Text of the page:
No matter how much we adore our children, there are bound to be parts we’d like to ‘parent’ out of them.
‘Where did my child learn to whine (or rage or be so completely disorganized)?’
‘Why isn’t she more caring, (or less judgmental or more talkative)?’
The Enneagram, which maps out nine different personality patterns and the motivations behind them, can guide us toward new ways of interacting with our kids. First, we learn our own types. Next we look at how our type plays out in our lives as parents.
After that, through observing our children and listening to what they are saying and what they aren’t saying, we begin to get a sense of what personality patterns we see in them. Without necessarily typing them–though some children will be old enough to discover their own types–we can begin to respond to the behaviors and underlying motivations we sense in our children in ways which resource their growth and inner alignment.
Armed with the wisdom of the Enneagram, you can:
…learn how to respond to your children’s behavior in ways that allow them to stay true to themselves instead of who they think you want them to be.
…begin to understand their motivations, build compassion and reduce frustration.
…learn ways to work with their behaviors rather than against them.
Starting in January 2015, we will offer a 6-week ecourse where we look in depth at the 9 Enneagram types in children and specific ways parents can respond to and interact with their kids depending on what they observe in them.
To prepare for this 6-week class, please join us in November for a 90-minute teleclass where we’ll describe the 9 different points of view and help you figure out your parenting personality type. Click on the photo below to watch a video about the class and register today!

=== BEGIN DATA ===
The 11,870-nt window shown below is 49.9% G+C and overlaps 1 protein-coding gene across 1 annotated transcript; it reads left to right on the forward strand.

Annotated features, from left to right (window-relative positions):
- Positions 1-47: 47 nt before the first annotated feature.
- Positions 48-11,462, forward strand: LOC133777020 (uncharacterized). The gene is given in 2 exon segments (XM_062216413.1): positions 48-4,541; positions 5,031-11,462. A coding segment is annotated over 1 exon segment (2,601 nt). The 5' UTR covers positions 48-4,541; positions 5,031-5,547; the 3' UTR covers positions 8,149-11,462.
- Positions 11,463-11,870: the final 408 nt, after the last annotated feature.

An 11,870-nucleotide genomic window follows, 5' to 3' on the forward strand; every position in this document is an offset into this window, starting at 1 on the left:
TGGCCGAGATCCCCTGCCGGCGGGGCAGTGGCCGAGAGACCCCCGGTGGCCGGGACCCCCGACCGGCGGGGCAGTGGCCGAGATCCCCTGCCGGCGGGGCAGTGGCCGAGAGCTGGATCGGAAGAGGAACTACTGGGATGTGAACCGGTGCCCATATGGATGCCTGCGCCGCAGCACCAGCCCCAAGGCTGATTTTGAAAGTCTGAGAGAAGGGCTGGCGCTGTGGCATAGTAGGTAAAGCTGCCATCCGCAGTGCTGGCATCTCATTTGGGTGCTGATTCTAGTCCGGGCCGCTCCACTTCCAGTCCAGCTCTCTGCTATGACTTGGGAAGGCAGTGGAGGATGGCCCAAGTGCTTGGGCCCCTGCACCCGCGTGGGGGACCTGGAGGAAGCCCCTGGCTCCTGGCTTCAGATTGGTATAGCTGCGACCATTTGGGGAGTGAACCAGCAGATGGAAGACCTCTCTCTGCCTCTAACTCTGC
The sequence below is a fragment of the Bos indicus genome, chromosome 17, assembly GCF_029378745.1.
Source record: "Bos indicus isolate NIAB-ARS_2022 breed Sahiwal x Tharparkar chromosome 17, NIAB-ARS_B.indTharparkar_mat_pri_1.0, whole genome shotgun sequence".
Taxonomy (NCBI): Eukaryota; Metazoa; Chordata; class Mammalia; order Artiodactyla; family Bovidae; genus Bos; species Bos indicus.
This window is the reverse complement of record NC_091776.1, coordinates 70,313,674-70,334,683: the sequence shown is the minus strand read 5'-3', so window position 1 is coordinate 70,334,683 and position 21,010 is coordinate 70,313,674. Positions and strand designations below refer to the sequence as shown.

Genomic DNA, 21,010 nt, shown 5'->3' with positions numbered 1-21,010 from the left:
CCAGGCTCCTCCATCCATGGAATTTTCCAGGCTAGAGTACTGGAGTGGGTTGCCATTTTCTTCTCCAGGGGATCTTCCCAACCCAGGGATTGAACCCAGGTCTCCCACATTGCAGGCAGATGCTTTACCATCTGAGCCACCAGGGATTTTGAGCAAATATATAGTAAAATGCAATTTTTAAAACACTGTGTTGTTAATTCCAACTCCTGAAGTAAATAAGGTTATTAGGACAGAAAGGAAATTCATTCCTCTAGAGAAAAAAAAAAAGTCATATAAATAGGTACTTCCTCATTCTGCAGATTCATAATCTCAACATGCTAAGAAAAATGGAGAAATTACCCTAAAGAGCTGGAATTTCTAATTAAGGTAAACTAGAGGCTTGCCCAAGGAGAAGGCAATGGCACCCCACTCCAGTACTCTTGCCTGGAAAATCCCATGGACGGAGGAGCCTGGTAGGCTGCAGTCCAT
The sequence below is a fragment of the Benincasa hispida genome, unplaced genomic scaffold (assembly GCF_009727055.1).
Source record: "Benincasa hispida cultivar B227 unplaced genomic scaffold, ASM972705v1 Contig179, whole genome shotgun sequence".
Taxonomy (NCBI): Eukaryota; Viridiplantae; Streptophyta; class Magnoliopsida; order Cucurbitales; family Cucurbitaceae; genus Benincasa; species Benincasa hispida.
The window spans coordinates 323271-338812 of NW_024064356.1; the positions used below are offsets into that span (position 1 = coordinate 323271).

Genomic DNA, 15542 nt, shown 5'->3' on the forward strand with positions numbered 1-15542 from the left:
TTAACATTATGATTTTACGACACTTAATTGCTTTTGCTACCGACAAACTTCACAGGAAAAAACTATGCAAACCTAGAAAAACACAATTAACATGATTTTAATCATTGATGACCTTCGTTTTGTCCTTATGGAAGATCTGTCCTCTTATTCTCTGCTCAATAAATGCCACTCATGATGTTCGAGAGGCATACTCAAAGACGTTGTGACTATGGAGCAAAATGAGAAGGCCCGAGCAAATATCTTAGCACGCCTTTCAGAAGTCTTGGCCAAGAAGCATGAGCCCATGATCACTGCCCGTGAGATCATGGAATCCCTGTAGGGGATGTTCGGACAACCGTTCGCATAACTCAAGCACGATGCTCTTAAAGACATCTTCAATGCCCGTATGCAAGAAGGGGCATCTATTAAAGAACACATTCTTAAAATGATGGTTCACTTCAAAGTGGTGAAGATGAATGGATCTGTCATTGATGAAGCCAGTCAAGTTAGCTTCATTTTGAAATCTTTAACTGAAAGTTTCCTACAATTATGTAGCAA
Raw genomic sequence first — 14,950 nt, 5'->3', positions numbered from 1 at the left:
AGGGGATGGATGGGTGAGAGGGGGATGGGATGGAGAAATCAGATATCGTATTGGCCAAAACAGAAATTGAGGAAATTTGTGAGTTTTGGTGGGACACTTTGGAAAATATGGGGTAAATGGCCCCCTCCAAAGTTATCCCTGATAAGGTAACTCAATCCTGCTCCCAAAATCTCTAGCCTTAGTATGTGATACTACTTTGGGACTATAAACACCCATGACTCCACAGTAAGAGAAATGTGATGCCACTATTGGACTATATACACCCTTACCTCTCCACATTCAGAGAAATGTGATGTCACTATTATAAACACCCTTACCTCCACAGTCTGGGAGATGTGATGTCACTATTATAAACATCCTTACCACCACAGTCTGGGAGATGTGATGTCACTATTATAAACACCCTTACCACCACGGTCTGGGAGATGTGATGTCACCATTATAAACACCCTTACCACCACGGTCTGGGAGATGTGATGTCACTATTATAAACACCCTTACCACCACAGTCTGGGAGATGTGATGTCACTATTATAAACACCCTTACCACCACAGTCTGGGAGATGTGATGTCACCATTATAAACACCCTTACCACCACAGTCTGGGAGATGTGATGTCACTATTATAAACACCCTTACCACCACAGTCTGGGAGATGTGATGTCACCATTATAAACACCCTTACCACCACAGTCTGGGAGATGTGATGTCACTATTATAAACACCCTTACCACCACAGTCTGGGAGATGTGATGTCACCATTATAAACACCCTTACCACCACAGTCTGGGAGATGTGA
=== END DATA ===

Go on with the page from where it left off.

We will offer this class two times:
Wednesday November 12 at 7PM (Central)
Thursday November 13 at 12PM (Central)
Learn best one on one? Like some support in responding to current parenting challenges? Invest in a private coaching session to complement the course.
Register Below to Learn Your Parenting Personality
*After you register you will receive details about the classes and can pick which time works best for you!
About Courtney + Nancy
Courtney is the founder of Bird in Hand Coaching, host of the Summer of Meditation Challenge, and publisher of a weekly enewsletter on real-world mindfulness practices (including conscious parenting tips.) She lives in Oak Cliff, Texas with her husband Richard Amory where they try to keep up with their three young children and remember to water their garden boxes. Courtney can be reached at email@example.com or you can schedule a complementary clarity session to talk more.
Nancy Goodman is the founder of A Parent Connection and a licensed clinical social worker and EMDR practitioner. Passionate about helping people find freedom and peace, Nancy is also a mama of two who lives with her family in Denver, CO. You can read more about Nancy and her work at http://aparentconnection.com/about/